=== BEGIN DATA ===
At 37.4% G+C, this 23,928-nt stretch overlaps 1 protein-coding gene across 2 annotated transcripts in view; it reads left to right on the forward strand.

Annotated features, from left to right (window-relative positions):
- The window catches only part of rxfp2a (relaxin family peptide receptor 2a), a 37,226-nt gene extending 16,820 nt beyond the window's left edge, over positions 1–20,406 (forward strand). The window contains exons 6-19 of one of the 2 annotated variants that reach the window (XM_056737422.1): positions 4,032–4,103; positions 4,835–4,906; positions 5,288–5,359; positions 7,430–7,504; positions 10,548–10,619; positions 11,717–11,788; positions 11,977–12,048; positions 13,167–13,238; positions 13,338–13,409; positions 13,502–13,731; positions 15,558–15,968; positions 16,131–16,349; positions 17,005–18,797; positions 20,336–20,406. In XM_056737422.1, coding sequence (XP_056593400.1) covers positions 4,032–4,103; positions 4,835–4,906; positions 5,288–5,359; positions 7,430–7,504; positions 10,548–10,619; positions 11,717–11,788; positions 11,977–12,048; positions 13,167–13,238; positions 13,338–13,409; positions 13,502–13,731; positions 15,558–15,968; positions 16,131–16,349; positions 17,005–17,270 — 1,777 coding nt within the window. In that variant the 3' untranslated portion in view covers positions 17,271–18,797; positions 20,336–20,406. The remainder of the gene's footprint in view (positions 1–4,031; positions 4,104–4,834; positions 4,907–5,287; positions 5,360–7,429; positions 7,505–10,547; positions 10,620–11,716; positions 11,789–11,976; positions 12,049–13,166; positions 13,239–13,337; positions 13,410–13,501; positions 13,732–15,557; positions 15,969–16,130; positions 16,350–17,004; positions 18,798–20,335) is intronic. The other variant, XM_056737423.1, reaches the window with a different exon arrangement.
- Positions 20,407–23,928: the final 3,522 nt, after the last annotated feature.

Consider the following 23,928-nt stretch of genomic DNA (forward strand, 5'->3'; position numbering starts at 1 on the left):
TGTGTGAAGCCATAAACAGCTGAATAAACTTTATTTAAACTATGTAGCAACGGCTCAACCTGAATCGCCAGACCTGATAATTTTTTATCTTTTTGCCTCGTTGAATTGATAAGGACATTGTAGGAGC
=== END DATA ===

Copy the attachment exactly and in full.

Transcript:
At 37.4% G+C, this 23,928-nt stretch overlaps 1 protein-coding gene across 2 annotated transcripts in view; it reads left to right on the forward strand.

Annotated features, from left to right (window-relative positions):
- The window catches only part of rxfp2a (relaxin family peptide receptor 2a), a 37,226-nt gene extending 16,820 nt beyond the window's left edge, over positions 1–20,406 (forward strand). The window contains exons 6-19 of one of the 2 annotated variants that reach the window (XM_056737422.1): positions 4,032–4,103; positions 4,835–4,906; positions 5,288–5,359; positions 7,430–7,504; positions 10,548–10,619; positions 11,717–11,788; positions 11,977–12,048; positions 13,167–13,238; positions 13,338–13,409; positions 13,502–13,731; positions 15,558–15,968; positions 16,131–16,349; positions 17,005–18,797; positions 20,336–20,406. In XM_056737422.1, coding sequence (XP_056593400.1) covers positions 4,032–4,103; positions 4,835–4,906; positions 5,288–5,359; positions 7,430–7,504; positions 10,548–10,619; positions 11,717–11,788; positions 11,977–12,048; positions 13,167–13,238; positions 13,338–13,409; positions 13,502–13,731; positions 15,558–15,968; positions 16,131–16,349; positions 17,005–17,270 — 1,777 coding nt within the window. In that variant the 3' untranslated portion in view covers positions 17,271–18,797; positions 20,336–20,406. The remainder of the gene's footprint in view (positions 1–4,031; positions 4,104–4,834; positions 4,907–5,287; positions 5,360–7,429; positions 7,505–10,547; positions 10,620–11,716; positions 11,789–11,976; positions 12,049–13,166; positions 13,239–13,337; positions 13,410–13,501; positions 13,732–15,557; positions 15,969–16,130; positions 16,350–17,004; positions 18,798–20,335) is intronic. The other variant, XM_056737423.1, reaches the window with a different exon arrangement.
- Positions 20,407–23,928: the final 3,522 nt, after the last annotated feature.

Consider the following 23,928-nt stretch of genomic DNA (forward strand, 5'->3'; position numbering starts at 1 on the left):
TGTGTGAAGCCATAAACAGCTGAATAAACTTTATTTAAACTATGTAGCAACGGCTCAACCTGAATCGCCAGACCTGATAATTTTTTATCTTTTTGCCTCGTTGAATTGATAAGGACATTGTAGGAGC